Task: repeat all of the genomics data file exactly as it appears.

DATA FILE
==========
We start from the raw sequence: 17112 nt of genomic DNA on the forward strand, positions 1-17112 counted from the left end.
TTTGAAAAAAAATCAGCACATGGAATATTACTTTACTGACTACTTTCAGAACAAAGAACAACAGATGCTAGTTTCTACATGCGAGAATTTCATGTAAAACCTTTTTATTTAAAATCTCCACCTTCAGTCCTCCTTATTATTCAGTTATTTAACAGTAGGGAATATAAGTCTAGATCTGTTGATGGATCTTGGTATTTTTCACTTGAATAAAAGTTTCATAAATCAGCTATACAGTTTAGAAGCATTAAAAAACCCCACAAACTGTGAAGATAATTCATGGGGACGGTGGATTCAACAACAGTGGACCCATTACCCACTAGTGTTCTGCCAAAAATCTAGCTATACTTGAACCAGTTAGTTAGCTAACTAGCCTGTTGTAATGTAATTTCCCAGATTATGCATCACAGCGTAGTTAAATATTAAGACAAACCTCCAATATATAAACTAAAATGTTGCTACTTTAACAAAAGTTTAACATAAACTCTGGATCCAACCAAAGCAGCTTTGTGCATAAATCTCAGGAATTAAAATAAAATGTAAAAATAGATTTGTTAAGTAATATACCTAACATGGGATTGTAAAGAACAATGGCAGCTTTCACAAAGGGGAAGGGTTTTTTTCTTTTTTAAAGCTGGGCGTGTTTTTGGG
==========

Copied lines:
We start from the raw sequence: 17112 nt of genomic DNA on the forward strand, positions 1-17112 counted from the left end.
TTTGAAAAAAAATCAGCACATGGAATATTACTTTACTGACTACTTTCAGAACAAAGAACAACAGATGCTAGTTTCTACATGCGAGAATTTCATGTAAAACCTTTTTATTTAAAATCTCCACCTTCAGTCCTCCTTATTATTCAGTTATTTAACAGTAGGGAATATAAGTCTAGATCTGTTGATGGATCTTGGTATTTTTCACTTGAATAAAAGTTTCATAAATCAGCTATACAGTTTAGAAGCATTAAAAAACCCCACAAACTGTGAAGATAATTCATGGGGACGGTGGATTCAACAACAGTGGACCCATTACCCACTAGTGTTCTGCCAAAAATCTAGCTATACTTGAACCAGTTAGTTAGCTAACTAGCCTGTTGTAATGTAATTTCCCAGATTATGCATCACAGCGTAGTTAAATATTAAGACAAACCTCCAATATATAAACTAAAATGTTGCTACTTTAACAAAAGTTTAACATAAACTCTGGATCCAACCAAAGCAGCTTTGTGCATAAATCTCAGGAATTAAAATAAAATGTAAAAATAGATTTGTTAAGTAATATACCTAACATGGGATTGTAAAGAACAATGGCAGCTTTCACAAAGGGGAAGGGTTTTTTTCTTTTTTAAAGCTGGGCGTGTTTTTGGG